Wednesday, October 7, 2015

Archive: November, 2011

POSTED: Wednesday, November 9, 2011, 8:36 AM

Arizona state senate president Russell Pearce, a leader in the national Republican Party anti-immigrant movement, was trailing a moderate rival in a recall election for his seat in the city of Mesa, reports the Arizona Republic here. (Update: Pearce conceded.)

Pearce, like US Rep. and ex-Hazleton Mayor Lou Barletta, R-Pa., pushed for state restrictions on immigration in defiance of federal law, and accused labor-seeking immigrants of draining taxpayer funds.

Their movements, with support from Tea Party activists, had helped pushed the national GOP off its traditional support of immigration as a source of cheap labor for business, and raised conflict with pro-immigrant Republicans like Texas Govs. George H.W. Bush and Rick Perry, who embraced both the growing Hispanic electorate and low-wage labor.

POSTED: Wednesday, November 9, 2011, 8:23 AM

My former colleague Paul Davies last week proposed former PA Gov. Ed Rendell as a logical successor to departing Temple University President Ann Weaver Hart.

The Associated Press yesterday floated former PA Gov. Tom Ridge as a logical successor to scandal-plagued Penn State President Graham Spanier.

Governors may bring useful skills to running these semi-public, heavily taxpayer-subsidized instutions: They have long experience dressing up questionable ideas, and prying scarce dollars from reluctant legislators. 

POSTED: Tuesday, November 8, 2011, 3:11 PM

Aprecia Pharmaceuticals, a Langhorne firm that makes drug-dosage control systems, has raised $25.7 million from investors, the firm told the Securities and Exchange Commission here.

Aprecia's chairman and CEO is former South Africa resident Etienne Perold, founder of investment firm Founding Partners. Reached at his office near Princeton, he declined comment: "We have a great story to tell, but it's not time to tell it."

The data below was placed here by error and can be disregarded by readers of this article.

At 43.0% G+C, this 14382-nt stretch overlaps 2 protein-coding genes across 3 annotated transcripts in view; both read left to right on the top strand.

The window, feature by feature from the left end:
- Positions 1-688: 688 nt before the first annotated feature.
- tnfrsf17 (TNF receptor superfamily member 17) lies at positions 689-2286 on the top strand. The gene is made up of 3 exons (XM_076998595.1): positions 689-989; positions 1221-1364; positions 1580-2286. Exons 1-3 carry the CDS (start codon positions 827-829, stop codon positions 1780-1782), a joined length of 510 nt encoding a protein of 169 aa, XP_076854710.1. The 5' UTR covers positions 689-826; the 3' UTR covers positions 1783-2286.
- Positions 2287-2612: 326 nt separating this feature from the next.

Other Aprecia bosses include Donald C. Monkhouse, president and chief scientist, who formerly worked for Pfizer, Sterling and SmithKline Beecham, among others; and chief business and financial officer Michael King, formerly of Novartis AG's Sandoz unit.

POSTED: Tuesday, November 8, 2011, 2:38 PM

"We buy companies to add and grow them, not to downsize them," says John Prosser Jr., executive vice president for finance and administration at Jacobs Engineering Group Inc., Pasadena, Ca. Jacobs said last week it has purchased Philadelphia-based architectual-engineering firm KlingStubbins, which employs 500 at offices in five US cities and Beijing.

Jacobs said it bought KlingStubbins for its college, hospital, lab, "intelligence/cyber security" and data-center expertise. Publicly-traded Jacobs already has offices in Philadelphia and the Conshohocken area. Prosser said the possibility of combining some activities was a factor that made the sale attractive. 

Prosser declined to project workforce changes resulting from the sale or discuss the sale price, which he said was "not material" to Jacobs' operations. Jacobs sales total around $10 billion a year and have risen in the past four quarters, after falling in 2010. He said the firm was purchased from its individual owners, mostly employees.

POSTED: Tuesday, November 8, 2011, 1:01 PM

This morning's Bureau of Labor Statistics report on Job Openings and Labor Turnover shows there were 3.4 million open positions at US employers in September, the most since before the recession started three years ago.

Yet there are at least 15 million unemployed Americans who say they're seeking work. That's more than 4 people out-of-work, for every 1 available job.

(How bad is that? Ten years ago, during the and telecom boom, there was a nearly 1:1 balance between vacancies and surplus workers, Prof. Paul Harrington, of Drexel University's new Center for Makrets and Labor Policy research center, tells me.)